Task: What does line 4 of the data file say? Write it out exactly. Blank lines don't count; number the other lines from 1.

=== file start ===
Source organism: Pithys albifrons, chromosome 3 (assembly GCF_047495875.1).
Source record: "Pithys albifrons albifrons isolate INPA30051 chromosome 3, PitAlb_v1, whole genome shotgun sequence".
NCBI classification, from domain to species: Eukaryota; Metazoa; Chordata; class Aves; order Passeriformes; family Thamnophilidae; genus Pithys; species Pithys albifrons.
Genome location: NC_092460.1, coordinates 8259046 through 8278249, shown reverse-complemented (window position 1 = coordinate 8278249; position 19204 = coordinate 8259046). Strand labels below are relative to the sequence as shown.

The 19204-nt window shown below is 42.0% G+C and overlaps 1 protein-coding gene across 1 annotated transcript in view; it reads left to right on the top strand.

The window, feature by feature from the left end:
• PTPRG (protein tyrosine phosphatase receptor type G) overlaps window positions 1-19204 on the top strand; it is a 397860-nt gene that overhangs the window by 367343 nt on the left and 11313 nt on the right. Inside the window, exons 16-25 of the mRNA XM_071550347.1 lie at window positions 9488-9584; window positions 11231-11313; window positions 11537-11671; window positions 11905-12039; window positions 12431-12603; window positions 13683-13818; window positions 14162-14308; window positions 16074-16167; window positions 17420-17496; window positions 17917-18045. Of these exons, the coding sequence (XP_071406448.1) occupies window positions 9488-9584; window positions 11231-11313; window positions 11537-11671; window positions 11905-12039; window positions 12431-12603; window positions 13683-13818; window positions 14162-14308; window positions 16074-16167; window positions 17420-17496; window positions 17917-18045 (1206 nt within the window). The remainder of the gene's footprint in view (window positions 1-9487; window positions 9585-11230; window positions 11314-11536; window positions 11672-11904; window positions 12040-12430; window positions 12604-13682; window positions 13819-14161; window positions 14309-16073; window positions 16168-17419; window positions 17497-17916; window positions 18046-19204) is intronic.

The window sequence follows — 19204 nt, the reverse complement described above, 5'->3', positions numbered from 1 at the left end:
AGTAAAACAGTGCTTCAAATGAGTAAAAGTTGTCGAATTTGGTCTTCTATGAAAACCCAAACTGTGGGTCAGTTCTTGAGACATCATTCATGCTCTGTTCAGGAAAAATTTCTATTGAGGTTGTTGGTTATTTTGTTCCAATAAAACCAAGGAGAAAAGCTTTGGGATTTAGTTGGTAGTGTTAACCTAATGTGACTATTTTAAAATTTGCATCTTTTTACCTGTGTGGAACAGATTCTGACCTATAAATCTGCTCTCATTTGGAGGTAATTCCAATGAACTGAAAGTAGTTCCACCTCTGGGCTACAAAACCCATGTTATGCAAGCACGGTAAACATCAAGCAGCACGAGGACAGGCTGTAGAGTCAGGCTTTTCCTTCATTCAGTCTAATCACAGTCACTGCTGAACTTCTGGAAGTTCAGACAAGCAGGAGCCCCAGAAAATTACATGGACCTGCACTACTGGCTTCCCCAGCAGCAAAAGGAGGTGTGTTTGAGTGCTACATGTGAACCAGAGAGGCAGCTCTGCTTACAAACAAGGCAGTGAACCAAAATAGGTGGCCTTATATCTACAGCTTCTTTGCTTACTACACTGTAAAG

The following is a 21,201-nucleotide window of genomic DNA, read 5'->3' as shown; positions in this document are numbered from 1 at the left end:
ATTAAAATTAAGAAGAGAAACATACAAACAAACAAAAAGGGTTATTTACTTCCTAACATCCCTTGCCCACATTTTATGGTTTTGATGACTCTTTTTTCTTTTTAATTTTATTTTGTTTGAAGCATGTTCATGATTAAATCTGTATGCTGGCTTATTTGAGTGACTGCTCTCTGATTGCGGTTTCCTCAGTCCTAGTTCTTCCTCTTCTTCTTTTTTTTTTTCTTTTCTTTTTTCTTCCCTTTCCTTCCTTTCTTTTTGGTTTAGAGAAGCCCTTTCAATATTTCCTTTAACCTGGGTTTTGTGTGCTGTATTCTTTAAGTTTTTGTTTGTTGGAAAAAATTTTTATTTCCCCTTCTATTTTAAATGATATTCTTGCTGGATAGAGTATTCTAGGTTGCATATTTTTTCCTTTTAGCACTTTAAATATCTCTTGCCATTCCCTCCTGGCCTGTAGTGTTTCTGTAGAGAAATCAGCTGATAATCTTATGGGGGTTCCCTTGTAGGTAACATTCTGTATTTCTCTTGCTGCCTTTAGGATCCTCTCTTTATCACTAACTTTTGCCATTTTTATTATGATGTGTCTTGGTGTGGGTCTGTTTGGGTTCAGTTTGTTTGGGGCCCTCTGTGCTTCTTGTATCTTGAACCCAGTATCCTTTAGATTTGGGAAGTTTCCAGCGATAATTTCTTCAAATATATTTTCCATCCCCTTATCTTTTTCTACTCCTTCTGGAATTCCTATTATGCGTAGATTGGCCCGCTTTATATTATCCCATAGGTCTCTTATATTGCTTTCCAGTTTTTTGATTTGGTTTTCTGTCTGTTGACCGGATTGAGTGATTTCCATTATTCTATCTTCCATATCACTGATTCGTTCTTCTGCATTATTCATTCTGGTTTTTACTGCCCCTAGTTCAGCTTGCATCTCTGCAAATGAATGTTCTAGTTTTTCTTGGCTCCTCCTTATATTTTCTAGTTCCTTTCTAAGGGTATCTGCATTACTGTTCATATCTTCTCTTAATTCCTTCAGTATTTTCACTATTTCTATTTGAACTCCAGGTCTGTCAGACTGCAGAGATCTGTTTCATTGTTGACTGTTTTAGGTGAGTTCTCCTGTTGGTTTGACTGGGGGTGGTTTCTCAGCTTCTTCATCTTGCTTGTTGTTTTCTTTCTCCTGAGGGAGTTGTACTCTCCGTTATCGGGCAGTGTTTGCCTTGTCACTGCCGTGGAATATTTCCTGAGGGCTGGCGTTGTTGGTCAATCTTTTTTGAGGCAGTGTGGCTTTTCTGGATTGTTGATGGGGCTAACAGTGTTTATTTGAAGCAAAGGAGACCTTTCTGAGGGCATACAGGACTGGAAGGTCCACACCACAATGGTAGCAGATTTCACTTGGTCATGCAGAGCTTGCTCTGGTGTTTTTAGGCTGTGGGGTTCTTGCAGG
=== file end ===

Genome location: NC_092460.1, coordinates 8259046 through 8278249, shown reverse-complemented (window position 1 = coordinate 8278249; position 19204 = coordinate 8259046). Strand labels below are relative to the sequence as shown.